How and where was the mix recorded?
Being able to "mix" has got easier with the proliferation of digital ways to mix, and while we're open to technology and change, we're not sure that in the case of mixing that it is entirely progress. If a DJ can't fail, can't clang or make mistakes, then where's the danger in that? You're not seeing something magical and alive unfold before your eyes, it's sterile and pre-determined. Also a lot of pre-mixed digital software smooths out the highs and the lows so there's never that heart-fluttering "is-it-isn't-it" moment as a new track edges into the mix and then explodes.
So with this in mind, the way we did the mix isn't remotely ground breaking—we recorded it on CDJ1000s—but it is live and there are mistakes. It's flawed but hey, we're human, everything's flawed. We hope that's what makes things interesting.
Can you tell us about the idea behind the mix?
No matter what everyone else is on, we want to keep alive the rude and vital spirit of pirate vibes we've loved and seen spark through jungle, UK garage, dubstep, grime and UK funky over the years—but find a new space for it in 2013. Many other people seem to be going off elsewhere right now, but to us there's a new wave coming through.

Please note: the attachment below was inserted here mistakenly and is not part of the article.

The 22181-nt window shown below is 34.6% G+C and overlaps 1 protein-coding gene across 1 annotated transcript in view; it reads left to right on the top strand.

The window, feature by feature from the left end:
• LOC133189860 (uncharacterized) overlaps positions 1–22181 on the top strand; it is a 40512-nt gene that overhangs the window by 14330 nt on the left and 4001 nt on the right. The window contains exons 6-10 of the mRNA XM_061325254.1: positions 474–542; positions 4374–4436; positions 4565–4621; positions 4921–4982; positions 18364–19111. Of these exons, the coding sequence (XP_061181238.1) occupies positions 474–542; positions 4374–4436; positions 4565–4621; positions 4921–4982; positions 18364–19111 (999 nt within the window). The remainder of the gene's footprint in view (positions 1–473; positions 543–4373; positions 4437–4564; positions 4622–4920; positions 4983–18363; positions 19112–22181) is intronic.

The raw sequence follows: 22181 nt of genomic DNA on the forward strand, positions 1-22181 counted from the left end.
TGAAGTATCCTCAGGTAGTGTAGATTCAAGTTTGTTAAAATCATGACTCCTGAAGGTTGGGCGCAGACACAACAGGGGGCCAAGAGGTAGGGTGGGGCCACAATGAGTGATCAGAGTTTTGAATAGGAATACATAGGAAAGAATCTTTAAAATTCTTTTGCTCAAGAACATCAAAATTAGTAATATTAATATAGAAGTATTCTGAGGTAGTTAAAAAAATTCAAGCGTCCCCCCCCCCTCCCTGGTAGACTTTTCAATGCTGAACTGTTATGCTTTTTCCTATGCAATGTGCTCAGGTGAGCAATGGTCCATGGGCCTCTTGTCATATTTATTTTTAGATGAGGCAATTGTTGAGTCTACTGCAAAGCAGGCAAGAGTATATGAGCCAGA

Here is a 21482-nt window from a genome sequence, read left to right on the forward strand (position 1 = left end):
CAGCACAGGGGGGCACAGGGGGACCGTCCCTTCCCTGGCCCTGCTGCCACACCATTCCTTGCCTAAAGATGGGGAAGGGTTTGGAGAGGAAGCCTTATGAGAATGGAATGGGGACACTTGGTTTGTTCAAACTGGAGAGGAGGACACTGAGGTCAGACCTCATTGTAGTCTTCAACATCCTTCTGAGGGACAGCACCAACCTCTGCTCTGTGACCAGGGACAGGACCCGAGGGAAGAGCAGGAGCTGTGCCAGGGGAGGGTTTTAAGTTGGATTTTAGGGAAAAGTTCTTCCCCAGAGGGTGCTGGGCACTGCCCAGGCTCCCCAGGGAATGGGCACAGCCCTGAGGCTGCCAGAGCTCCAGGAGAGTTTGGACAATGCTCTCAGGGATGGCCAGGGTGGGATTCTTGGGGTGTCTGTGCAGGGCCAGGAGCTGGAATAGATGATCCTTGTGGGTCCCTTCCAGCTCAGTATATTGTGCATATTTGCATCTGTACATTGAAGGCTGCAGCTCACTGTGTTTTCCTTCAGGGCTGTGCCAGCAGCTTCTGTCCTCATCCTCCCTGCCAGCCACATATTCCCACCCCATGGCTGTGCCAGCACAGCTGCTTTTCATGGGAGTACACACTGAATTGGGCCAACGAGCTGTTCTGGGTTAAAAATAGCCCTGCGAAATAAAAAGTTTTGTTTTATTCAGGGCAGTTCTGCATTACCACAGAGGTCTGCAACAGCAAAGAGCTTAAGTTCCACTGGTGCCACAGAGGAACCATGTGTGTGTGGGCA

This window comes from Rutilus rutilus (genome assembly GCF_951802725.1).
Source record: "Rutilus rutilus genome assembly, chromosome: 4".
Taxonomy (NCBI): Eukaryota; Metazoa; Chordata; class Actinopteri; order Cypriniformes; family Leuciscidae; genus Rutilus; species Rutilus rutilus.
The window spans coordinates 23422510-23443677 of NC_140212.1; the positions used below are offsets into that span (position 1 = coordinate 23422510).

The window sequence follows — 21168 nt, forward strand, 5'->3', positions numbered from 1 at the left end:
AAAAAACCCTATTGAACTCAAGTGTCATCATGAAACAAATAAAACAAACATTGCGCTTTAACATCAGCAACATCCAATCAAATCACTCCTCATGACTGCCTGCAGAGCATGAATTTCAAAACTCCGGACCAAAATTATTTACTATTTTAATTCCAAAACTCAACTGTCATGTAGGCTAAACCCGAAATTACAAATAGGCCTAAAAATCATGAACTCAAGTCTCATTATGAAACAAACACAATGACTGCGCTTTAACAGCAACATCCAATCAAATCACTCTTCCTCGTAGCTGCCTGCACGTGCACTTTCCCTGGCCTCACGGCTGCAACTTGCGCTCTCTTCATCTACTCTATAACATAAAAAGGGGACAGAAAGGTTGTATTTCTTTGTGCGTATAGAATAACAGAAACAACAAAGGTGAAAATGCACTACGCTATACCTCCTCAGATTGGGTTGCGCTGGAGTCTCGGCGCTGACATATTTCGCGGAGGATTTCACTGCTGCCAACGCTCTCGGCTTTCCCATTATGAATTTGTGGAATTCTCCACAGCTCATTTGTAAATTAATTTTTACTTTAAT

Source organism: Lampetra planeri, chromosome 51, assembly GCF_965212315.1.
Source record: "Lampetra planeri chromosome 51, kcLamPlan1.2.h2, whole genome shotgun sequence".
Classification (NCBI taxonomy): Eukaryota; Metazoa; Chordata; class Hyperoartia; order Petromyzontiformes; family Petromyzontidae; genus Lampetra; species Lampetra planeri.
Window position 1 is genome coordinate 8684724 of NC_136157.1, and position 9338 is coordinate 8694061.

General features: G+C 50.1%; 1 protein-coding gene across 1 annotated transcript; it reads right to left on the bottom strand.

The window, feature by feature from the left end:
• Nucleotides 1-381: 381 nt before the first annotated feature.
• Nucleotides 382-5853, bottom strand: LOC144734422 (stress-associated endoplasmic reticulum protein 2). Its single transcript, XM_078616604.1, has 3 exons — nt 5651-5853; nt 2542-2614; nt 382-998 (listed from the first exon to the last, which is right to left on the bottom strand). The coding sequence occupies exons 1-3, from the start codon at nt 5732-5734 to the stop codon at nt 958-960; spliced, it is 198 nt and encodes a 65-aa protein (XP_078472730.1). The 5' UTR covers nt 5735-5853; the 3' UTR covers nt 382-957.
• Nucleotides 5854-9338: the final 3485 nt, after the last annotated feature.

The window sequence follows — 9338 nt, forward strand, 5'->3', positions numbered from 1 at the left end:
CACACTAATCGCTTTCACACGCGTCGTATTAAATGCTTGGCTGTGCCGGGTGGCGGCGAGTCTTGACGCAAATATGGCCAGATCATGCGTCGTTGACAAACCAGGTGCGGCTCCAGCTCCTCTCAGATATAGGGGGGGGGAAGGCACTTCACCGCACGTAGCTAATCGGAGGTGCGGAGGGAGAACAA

One of our main focuses as Rinse FM DJs and label owners is to find new talent and cluster that talent together, finding the harmony and dissonances. Recently the 130 BPM space has become really fertile for us, so for this mix we could have mixed an hour of completely unreleased upfront beats but that's what our monthly Rinse show is for. Instead we looked both forward to 2013 and back on 2012 and chose some of the strongest music we felt we'd been playing this year. Some of the beats are upfront and unreleased, others are tracks that have stood out for us and stayed in our 2012 sets. Some people, like Cooly G, deserve credit for the foundation they laid. Overall though we feel like we're some of the very few people playing these producers in this style.